The managers are taking the piss in all the industries/companies where people are working 12 hour days (or anything past their contract) as standard.Yes, some unions took the piss in the past, which made it easier for that situation to arise. And Bob Crow still does take the piss. But why can't we just have a nice, equable situation where nobody takes the piss? Everyone does a fair day's work for a fair day's pay? It would also cut unemployment (and the benefit bill) if firms were taking on as many people as they needed to do the work, not as few as they can get away with.
Yes, that would be great.
However, lots of companies are cutting staff and freezing wages just to keep afloat and staff are working longer hours to be sure of keeping their jobs. it's not pretty in the private sector at the moment, retail in particular is tough.
@ADGS - If it were up to me, we'd all be working four-day, 36-hour weeks. Sadly, it's not up to me. Long hours are the reality of working life for millions of people. Many of these people rely on public transport to get them to their jobs. And they don't appreciate being told that they must pay higher fares so that a driver working 35 hours a week for £50k a year gets more money.I'm sure that street cleaners will have to work extra hard over the Olympics so we don't all drown in piles of street trash. Why aren't they threatening to go on strike? My guess is that people working two jobs for £7 an hour don't have time to think about striking. They just get on with things.Everyone has a different definition of 'a fair day's work for a fair day's pay.' I'm sure that the transport workers feel their demands are nothing if not fair. The rest of us disagree.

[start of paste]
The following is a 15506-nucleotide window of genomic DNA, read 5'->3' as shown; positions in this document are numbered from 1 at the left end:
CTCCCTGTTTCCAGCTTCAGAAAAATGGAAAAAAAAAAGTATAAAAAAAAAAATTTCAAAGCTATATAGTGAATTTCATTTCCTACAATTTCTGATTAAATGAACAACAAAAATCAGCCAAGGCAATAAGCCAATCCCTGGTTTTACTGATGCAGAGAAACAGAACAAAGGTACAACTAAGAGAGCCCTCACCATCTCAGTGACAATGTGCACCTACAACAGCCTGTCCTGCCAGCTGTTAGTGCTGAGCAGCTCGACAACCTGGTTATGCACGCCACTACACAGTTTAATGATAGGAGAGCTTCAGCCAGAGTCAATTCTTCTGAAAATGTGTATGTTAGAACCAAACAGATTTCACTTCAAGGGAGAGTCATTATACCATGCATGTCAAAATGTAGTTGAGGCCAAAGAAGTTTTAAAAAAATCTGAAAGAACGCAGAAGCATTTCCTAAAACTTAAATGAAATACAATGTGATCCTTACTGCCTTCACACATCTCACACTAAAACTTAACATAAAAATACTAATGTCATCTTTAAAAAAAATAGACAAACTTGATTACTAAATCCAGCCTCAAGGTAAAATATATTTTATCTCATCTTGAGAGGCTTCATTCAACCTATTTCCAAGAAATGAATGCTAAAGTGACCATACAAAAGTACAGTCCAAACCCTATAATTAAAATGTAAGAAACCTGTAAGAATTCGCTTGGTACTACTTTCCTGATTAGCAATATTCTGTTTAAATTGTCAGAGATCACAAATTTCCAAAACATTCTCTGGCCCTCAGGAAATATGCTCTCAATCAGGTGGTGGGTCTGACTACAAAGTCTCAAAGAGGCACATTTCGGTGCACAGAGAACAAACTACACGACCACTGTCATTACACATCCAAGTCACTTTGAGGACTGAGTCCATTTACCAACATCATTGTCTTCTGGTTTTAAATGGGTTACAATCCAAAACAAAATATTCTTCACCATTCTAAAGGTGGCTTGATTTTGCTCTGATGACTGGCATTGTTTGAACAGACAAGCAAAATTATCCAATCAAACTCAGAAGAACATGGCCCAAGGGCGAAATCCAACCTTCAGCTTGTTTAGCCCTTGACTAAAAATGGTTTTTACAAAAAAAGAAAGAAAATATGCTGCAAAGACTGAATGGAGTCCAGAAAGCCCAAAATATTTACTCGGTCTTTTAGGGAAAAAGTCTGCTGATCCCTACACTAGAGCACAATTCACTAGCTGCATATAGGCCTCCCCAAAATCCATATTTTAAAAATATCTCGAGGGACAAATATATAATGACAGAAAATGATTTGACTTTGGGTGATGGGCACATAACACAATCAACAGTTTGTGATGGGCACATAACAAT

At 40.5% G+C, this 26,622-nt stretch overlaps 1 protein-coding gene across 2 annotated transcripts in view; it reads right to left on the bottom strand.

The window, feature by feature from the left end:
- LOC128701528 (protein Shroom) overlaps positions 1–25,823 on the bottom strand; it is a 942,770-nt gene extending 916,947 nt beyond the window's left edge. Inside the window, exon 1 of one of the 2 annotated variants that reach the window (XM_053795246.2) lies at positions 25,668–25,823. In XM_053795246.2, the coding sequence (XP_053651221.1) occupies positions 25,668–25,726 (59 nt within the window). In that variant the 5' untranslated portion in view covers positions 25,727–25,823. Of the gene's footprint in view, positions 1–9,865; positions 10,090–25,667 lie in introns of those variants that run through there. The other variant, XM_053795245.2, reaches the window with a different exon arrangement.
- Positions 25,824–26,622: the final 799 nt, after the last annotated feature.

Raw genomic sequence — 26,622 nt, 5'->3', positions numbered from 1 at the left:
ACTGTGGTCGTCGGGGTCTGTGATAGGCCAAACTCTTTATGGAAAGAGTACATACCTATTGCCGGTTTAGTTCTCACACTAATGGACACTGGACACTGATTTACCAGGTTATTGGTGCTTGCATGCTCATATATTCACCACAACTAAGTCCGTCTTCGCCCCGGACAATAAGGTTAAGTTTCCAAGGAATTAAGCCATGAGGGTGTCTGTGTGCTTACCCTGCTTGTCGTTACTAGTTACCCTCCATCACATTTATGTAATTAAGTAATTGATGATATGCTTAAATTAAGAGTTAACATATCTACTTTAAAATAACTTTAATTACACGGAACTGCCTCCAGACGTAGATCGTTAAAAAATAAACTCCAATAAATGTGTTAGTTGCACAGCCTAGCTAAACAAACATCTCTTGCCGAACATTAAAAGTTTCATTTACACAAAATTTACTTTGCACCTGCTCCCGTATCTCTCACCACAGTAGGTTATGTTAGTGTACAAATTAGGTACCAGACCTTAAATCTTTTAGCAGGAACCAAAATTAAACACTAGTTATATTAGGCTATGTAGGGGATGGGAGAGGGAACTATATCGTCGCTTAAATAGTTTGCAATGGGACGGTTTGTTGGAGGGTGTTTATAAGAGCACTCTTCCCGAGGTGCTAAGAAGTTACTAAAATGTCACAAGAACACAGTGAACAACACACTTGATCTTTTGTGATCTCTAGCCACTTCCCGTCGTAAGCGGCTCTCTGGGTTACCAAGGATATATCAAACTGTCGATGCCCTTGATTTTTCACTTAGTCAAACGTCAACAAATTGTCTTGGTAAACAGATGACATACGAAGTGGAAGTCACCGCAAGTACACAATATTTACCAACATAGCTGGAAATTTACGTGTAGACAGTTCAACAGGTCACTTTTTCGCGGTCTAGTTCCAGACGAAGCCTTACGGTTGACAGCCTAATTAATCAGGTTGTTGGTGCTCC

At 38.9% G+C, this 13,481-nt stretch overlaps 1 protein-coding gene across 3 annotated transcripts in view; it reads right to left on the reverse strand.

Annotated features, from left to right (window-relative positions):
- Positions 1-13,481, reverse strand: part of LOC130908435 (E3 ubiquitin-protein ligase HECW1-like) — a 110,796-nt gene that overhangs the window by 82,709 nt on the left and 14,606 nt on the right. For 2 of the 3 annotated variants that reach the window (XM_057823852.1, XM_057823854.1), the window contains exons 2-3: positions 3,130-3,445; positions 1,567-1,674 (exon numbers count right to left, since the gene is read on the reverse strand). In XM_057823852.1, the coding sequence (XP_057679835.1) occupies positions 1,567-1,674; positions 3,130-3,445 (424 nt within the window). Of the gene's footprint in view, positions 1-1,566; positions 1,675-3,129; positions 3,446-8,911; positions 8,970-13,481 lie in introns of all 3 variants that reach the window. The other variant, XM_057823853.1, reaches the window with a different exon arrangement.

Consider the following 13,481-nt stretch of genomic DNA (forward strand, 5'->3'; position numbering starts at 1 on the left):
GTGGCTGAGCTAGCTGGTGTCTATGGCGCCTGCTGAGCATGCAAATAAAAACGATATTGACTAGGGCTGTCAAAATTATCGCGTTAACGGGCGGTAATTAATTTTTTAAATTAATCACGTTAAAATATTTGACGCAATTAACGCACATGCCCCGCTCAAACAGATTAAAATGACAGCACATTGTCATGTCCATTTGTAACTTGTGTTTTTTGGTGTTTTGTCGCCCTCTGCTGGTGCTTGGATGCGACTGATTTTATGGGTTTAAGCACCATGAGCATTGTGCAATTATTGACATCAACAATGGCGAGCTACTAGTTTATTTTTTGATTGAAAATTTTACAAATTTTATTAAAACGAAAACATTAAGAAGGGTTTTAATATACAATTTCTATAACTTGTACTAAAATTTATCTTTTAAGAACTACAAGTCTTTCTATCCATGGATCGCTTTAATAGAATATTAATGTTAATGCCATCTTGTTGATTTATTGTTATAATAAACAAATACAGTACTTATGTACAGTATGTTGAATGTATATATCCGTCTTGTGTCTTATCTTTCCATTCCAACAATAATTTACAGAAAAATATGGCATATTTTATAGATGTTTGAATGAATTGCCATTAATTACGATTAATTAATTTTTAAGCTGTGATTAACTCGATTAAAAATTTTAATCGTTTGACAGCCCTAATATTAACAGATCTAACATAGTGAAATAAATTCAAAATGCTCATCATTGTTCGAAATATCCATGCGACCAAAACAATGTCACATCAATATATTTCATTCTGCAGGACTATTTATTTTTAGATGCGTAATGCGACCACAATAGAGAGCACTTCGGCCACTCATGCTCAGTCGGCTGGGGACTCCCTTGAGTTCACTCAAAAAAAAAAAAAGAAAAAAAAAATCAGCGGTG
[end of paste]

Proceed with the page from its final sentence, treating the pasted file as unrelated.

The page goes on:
@miss annie - That was the argument against introducing a minimum wage. In the end, very few businesses went under. And what if they do? Do we really want companies staying afloat by mistreating their staff?I don't have a problem with my boss asking me to stay late once in a while, as long as I can go home early when it's quiet. I probably wouldn't have a problem taking a pay cut if it meant that I got to keep my job in a recession. But when things picked up again, I would expect a raise. In my experience, though, it rarely works like that. Employees make sacrifices when things are bad. Businesses make money when things are good.
Usually no one asks me to stay late. I do it because, although it's badly paid and sometimes stressful, I like my job and I'm happy to stay until I've finished whatever task I'm doing. When I'm asked to stay late I do, mainly out of team spirit more than anything. I don't feel mistreated, we take all our breaks, get paid holidays, sick leave etc. Thank the lord I don't work in a place like a call centre where your every move is monitored.
I do show up every day even when I know it's going to be busy, stressful and horrible. Even when I know that there is no bonus at the end of it. Even when transport workers are making my life more difficult so that they can have a pay rise and bonus. Just like thousands of other people do.
I suppose I am just quite old fashioned in thinking that there are times when you just get on and do a bit more when it's needed without billing someone for every extra minute.
My cousin is a lawyer. At her firm, 12-hour days are standard. If she is with a big firm she would have started on about £65k a year. A bus driver is on less that £300 including overtime
I keep saying if being a bus driver is so great why not become one. If you don't have licence get one if it is such a great investment !